A wolfpack previously targeted by wildlife managers killed one calf and probably injured another in northeast Washington.
Capital Press – Don Jenkins – A northeast Washington wolfpack that had two members shot last month by state wildlife managers fatally injured a calf found Friday and probably injured another calf found Sunday in the Kettle River Range, according to sources.
The attacks took place on the same Forest Service grazing allotment where the department had previously documented 12 wolf depredations on cattle since early September. Before Friday, the most recent confirmed depredation had been Sept. 21.
The department had not announced as of early Monday whether it would respond to the latest confirmed and probable depredations by removing more wolves. In a statement Friday, apparently issued before the attack on the calf was confirmed, the department said it may kill more wolves if more cattle were attacked. Efforts to obtain comment from the department Monday morning were unsuccessful.
The attacks are occurring in the Colville National Forest in an area called by the department the Old Profanity Territory, a reference to a former pack on the allotment.
General deer hunting season begins in the area Saturday, possibly complicating sending a helicopter to search for wolves after that date. Cattle are due to come off the federal grazing area by mid-October.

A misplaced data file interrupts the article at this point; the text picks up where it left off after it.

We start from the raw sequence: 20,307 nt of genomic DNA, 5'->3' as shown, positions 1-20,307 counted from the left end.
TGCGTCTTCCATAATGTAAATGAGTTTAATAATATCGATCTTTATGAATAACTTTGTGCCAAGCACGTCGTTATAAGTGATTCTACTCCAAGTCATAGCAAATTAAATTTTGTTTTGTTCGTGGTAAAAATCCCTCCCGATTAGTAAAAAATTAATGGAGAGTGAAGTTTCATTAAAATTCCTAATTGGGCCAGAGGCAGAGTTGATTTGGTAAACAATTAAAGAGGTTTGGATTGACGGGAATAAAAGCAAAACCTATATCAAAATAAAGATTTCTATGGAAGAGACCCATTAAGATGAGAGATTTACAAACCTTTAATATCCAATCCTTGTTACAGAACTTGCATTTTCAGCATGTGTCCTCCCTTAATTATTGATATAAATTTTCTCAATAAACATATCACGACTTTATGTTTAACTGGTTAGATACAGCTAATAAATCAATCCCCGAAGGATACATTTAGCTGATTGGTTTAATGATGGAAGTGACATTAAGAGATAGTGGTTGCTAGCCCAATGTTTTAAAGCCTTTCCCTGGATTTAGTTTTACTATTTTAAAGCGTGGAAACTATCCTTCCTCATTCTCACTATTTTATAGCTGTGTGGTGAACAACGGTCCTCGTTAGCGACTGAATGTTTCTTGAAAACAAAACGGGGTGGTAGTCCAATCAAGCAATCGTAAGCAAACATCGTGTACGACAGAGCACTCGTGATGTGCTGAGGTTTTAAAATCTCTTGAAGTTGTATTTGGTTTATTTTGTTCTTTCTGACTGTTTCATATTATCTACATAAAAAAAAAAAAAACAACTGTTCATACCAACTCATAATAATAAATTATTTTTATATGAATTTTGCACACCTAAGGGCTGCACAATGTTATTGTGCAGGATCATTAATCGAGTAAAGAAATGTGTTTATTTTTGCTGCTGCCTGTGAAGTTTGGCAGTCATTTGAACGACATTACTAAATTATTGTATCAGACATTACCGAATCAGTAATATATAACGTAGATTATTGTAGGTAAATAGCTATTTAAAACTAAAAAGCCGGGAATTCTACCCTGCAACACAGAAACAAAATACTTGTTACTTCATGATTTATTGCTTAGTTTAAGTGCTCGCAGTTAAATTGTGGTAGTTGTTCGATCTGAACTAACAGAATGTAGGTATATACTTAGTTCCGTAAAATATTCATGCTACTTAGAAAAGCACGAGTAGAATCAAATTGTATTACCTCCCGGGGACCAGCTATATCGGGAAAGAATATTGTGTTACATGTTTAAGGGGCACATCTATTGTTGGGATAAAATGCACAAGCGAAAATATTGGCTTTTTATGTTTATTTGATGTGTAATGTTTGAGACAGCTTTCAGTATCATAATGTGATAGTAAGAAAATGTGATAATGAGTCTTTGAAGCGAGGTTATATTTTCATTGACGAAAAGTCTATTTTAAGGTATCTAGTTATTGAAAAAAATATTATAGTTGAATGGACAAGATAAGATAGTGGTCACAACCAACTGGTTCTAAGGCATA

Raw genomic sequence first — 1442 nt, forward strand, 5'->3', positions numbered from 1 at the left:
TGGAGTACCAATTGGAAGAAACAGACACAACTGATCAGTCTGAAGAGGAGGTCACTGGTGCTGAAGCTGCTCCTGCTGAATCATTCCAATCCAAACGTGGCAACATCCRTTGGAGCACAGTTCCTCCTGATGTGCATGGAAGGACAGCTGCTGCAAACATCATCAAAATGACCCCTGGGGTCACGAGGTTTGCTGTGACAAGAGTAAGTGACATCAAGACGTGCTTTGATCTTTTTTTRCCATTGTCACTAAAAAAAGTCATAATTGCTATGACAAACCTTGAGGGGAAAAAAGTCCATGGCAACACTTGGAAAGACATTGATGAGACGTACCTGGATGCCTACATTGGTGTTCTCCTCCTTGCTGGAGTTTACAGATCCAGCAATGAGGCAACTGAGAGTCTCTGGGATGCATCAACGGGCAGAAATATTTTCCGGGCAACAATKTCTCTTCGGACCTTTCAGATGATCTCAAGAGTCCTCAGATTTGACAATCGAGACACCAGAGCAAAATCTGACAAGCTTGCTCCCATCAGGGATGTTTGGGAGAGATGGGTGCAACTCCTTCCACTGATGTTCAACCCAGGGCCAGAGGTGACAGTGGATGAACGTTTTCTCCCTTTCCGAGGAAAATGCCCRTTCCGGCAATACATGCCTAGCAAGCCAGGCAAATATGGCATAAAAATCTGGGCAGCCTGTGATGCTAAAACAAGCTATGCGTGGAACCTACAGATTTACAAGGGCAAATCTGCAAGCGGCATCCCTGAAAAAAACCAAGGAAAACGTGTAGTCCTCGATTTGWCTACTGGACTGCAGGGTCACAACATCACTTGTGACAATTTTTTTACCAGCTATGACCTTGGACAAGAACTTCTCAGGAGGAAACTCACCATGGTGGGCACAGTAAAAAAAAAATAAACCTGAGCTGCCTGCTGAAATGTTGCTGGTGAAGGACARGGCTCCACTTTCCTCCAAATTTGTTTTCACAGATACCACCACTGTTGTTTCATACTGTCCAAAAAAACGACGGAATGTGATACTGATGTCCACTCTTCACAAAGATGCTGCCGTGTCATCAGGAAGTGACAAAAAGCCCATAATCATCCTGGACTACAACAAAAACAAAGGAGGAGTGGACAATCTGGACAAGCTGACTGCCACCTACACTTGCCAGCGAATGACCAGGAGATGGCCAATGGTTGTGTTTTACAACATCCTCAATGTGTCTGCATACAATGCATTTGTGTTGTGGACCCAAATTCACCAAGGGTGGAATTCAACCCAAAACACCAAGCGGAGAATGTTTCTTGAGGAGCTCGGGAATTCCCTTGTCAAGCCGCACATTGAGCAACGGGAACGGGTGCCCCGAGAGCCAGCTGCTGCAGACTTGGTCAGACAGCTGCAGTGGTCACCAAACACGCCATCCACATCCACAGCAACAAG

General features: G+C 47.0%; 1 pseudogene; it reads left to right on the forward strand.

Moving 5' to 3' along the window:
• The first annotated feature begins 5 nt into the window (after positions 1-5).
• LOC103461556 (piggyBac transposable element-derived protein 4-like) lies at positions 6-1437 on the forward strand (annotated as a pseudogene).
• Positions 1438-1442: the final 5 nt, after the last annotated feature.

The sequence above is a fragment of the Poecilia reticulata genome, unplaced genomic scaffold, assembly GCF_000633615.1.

Steve McLaughlin, who ran for lands commissioner in 2016 and has taken on the role of advocating for ranchers, said Monday that the wolves will continue to be a threat to cattle on private land in the area.
“The problem doesn’t go away just because the cattle are off public land leases,” he said.
A department marksman in a helicopter shot a female wolf Sept. 28. Previously, a marksman shot a juvenile wolf Sept. 16. The department said it was difficult to distinguish between adult and young wolves from the air.
The pack has one known adult and one pup, according to the department. The adult, a male, is wearing a radio collar that transmits its GPS locations to the department.
The department has agreed to issue a one-day public notice before removing wolves to give environmental groups time to seek a temporary restraining order. A judge approved the department’s plan to try to remove one or two wolves to stop the attacks.
Picture: Ferry County Sheriff’s Office
A calf’s injuries Oct. 5 from being attacked by wolves in northeast Washington. The calf later died.